If anything, I had a much better time playing a prequel game entitled Resident Evil 0, also released in 2002. Its focus is on the character of Rebecca Chambers and explains how she got to the mansion the first one takes place in, setting her up with convict Billy Coen after they both escape a train crash. The player can then use Billy to complete different tasks.

Outside of the fourth installment, my favorite is easily Resident Evil 3: Nemesis, first released in 1999, which follows the first game’s protagonist Jill Valentine again as she attempts to escape the zombie-infested Raccoon City before it is destroyed. All the while, Jill is being stalked by the deadly Nemesis, a new monster created by Umbrella who seems to have a personal vendetta against her.

I’ve also played a smattering of other games with names as varied as Resident Evil– Code: Veronica and Resident Evil: The Umbrella Chronicles. And while I didn’t keep up with the series much past my late teens, I’m most likely upgrading my console shortly just so that I can play the remakes of Resident Evil 2 (2019) and Resident Evil 3 (2020), which I hear only good things about. Additionally, the recently released and highly acclaimed Resident Evil Village has seemingly breathed new life into the video game series, which had suffered a creative slump through the past couple of installments.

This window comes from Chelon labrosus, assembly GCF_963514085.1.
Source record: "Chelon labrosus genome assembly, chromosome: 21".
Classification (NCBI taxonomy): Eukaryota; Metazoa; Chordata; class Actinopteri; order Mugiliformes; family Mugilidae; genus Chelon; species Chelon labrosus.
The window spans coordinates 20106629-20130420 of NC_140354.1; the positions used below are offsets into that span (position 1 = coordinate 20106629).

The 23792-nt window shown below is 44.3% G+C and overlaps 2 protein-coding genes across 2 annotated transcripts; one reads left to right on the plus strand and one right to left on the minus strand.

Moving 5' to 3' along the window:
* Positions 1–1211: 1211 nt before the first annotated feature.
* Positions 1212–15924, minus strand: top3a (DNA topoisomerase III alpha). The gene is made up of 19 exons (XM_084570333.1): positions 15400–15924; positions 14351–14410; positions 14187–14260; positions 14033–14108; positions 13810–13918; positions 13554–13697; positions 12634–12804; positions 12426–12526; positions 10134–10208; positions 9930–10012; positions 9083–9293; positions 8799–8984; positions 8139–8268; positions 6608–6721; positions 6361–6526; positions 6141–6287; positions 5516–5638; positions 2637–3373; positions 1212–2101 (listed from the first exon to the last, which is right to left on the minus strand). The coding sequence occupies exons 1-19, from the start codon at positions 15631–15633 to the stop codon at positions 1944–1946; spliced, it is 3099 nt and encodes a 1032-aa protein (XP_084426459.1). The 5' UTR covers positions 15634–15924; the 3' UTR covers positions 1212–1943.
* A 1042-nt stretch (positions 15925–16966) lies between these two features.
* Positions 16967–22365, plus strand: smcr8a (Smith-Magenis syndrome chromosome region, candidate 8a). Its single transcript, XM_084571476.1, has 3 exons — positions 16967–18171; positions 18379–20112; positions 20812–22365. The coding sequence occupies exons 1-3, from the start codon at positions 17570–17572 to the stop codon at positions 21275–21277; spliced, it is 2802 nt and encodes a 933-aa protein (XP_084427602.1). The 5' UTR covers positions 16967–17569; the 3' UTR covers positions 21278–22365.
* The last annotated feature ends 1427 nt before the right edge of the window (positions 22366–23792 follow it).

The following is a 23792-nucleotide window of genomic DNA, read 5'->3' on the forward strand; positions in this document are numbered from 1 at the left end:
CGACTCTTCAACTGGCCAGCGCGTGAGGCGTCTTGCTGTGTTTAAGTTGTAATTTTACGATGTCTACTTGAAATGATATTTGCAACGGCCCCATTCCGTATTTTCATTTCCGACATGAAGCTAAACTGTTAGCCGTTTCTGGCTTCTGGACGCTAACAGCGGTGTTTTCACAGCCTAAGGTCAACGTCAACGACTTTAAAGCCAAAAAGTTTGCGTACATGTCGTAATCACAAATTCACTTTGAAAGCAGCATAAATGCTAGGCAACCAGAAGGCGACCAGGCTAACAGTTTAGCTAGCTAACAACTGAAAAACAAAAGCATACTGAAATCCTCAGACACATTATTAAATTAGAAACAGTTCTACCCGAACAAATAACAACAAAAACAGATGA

If I had to say what makes the franchise stand out, it’d be the atmosphere. From the haunted mansion of the first game to the zombie-infested streets of Raccoon City, and especially in the chill-inducing rural forests, castles, and villages of Spain as depicted in Resident Evil 4, I believe the atmosphere is what has set the games apart and made them such a success. For example, most of the games give you the option to explore and interact with the environment, inspect documents, solve puzzles and discover secret alcoves and rooms. That’s a level of detail not a lot of other games would feature, yet the Resident Evil games know how to pull it off and make it work. So much about the games, especially the typewriters a player uses to save their place, feels distinctively old school, only adding to its overall aesthetic.

There was a CGI-animated film, Resident Evil: Degeneration, released in 2008 that was one of my last engagements with the franchise. It felt like a nice epilogue to Resident Evil 4, especially because it brought that game’s protagonist Leon S. Kennedy back into the fold. I had never seen the film’s two sequels: 2012’s Resident Evil: Damnation and 2017’s Resident Evil: Vendetta. So, I decided to check them out in preparation for Netflix’s new animated series, Resident Evil: Infinite Darkness, which is in the same canon as this animated trilogy of movies.

The first one I watched and Degeneration’s direct sequel was Resident Evil: Damnation. This time, it follows Leon’s (voiced by Matthew Mercer) exploits in the fictional Eastern Slav Republic. He gets involved with a group of freedom fighters who are experiencing some of the same zombie plagues and monsters he’s encountered in the other games and movies. Leon’s on-again, off-again romance with assassin Ada Wong (voiced by Courtenay Taylor) gets rekindled as she comes along for the ride. Leon must then escape the failed state before either the terrible monsters get to him or a joint invasion of the country begins.